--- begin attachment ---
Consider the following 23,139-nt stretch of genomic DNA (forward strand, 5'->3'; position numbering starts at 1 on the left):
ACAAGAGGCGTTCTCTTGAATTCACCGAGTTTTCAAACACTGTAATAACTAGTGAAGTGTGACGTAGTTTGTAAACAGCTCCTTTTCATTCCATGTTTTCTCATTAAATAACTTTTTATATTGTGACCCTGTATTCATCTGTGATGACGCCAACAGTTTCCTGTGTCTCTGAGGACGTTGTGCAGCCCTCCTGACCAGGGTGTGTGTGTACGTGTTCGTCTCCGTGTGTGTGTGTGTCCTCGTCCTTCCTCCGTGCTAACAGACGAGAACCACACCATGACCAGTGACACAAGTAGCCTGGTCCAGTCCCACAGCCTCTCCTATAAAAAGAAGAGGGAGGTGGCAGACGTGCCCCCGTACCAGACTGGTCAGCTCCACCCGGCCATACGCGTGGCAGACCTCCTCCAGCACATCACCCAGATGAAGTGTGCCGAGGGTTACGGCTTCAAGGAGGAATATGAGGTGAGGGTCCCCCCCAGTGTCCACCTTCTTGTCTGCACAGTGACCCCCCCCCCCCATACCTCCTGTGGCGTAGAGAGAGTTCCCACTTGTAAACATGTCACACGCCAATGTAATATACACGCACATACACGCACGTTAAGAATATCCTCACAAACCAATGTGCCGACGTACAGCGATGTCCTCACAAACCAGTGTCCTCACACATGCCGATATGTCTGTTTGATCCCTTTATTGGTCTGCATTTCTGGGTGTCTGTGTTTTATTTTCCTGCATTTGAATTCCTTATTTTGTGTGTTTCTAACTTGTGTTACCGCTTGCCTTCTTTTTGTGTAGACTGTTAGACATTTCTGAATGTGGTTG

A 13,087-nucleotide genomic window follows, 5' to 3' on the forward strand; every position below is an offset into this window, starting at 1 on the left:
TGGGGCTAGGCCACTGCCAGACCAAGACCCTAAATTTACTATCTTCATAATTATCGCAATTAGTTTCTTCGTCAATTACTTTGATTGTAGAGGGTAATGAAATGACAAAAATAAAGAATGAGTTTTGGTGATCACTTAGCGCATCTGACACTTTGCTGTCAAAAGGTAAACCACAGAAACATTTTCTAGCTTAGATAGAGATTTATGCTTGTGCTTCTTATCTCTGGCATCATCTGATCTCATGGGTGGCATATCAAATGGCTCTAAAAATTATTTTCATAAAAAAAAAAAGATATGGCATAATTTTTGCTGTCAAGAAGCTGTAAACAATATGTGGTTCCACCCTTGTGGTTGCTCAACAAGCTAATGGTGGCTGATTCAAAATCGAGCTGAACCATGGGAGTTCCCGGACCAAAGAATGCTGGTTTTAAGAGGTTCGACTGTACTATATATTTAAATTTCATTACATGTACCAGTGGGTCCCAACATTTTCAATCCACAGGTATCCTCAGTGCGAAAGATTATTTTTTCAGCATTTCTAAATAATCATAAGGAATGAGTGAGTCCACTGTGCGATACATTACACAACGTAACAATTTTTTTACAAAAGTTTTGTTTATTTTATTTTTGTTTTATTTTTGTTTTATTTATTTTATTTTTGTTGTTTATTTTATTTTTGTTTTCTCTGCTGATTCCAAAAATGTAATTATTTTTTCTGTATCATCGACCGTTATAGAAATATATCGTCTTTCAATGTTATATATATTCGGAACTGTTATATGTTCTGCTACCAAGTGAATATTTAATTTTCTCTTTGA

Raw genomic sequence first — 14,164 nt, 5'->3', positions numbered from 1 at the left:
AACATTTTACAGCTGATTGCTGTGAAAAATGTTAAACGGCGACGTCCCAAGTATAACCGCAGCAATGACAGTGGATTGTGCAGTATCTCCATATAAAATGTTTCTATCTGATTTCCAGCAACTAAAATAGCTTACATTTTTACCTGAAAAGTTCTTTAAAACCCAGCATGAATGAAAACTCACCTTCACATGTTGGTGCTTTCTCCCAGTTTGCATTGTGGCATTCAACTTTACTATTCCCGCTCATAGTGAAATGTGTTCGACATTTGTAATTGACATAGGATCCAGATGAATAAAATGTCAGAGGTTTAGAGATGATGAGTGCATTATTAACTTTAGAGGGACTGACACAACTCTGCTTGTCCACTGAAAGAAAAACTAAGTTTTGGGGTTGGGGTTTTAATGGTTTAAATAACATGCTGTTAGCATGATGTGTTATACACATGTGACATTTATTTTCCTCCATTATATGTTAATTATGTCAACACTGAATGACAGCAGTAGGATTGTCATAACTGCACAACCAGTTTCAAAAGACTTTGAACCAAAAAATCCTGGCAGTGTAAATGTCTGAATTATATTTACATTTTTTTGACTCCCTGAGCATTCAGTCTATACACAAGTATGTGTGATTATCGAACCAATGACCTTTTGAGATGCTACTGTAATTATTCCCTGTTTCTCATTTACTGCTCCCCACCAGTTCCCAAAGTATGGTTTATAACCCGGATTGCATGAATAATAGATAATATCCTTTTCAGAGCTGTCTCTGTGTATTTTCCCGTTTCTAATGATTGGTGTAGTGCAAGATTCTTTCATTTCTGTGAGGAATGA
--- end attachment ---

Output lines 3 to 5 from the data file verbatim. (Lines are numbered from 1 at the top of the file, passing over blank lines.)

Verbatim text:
A 13,087-nucleotide genomic window follows, 5' to 3' on the forward strand; every position below is an offset into this window, starting at 1 on the left:
TGGGGCTAGGCCACTGCCAGACCAAGACCCTAAATTTACTATCTTCATAATTATCGCAATTAGTTTCTTCGTCAATTACTTTGATTGTAGAGGGTAATGAAATGACAAAAATAAAGAATGAGTTTTGGTGATCACTTAGCGCATCTGACACTTTGCTGTCAAAAGGTAAACCACAGAAACATTTTCTAGCTTAGATAGAGATTTATGCTTGTGCTTCTTATCTCTGGCATCATCTGATCTCATGGGTGGCATATCAAATGGCTCTAAAAATTATTTTCATAAAAAAAAAAAGATATGGCATAATTTTTGCTGTCAAGAAGCTGTAAACAATATGTGGTTCCACCCTTGTGGTTGCTCAACAAGCTAATGGTGGCTGATTCAAAATCGAGCTGAACCATGGGAGTTCCCGGACCAAAGAATGCTGGTTTTAAGAGGTTCGACTGTACTATATATTTAAATTTCATTACATGTACCAGTGGGTCCCAACATTTTCAATCCACAGGTATCCTCAGTGCGAAAGATTATTTTTTCAGCATTTCTAAATAATCATAAGGAATGAGTGAGTCCACTGTGCGATACATTACACAACGTAACAATTTTTTTACAAAAGTTTTGTTTATTTTATTTTTGTTTTATTTTTGTTTTATTTATTTTATTTTTGTTGTTTATTTTATTTTTGTTTTCTCTGCTGATTCCAAAAATGTAATTATTTTTTCTGTATCATCGACCGTTATAGAAATATATCGTCTTTCAATGTTATATATATTCGGAACTGTTATATGTTCTGCTACCAAGTGAATATTTAATTTTCTCTTTGA

Raw genomic sequence first — 14,164 nt, 5'->3', positions numbered from 1 at the left: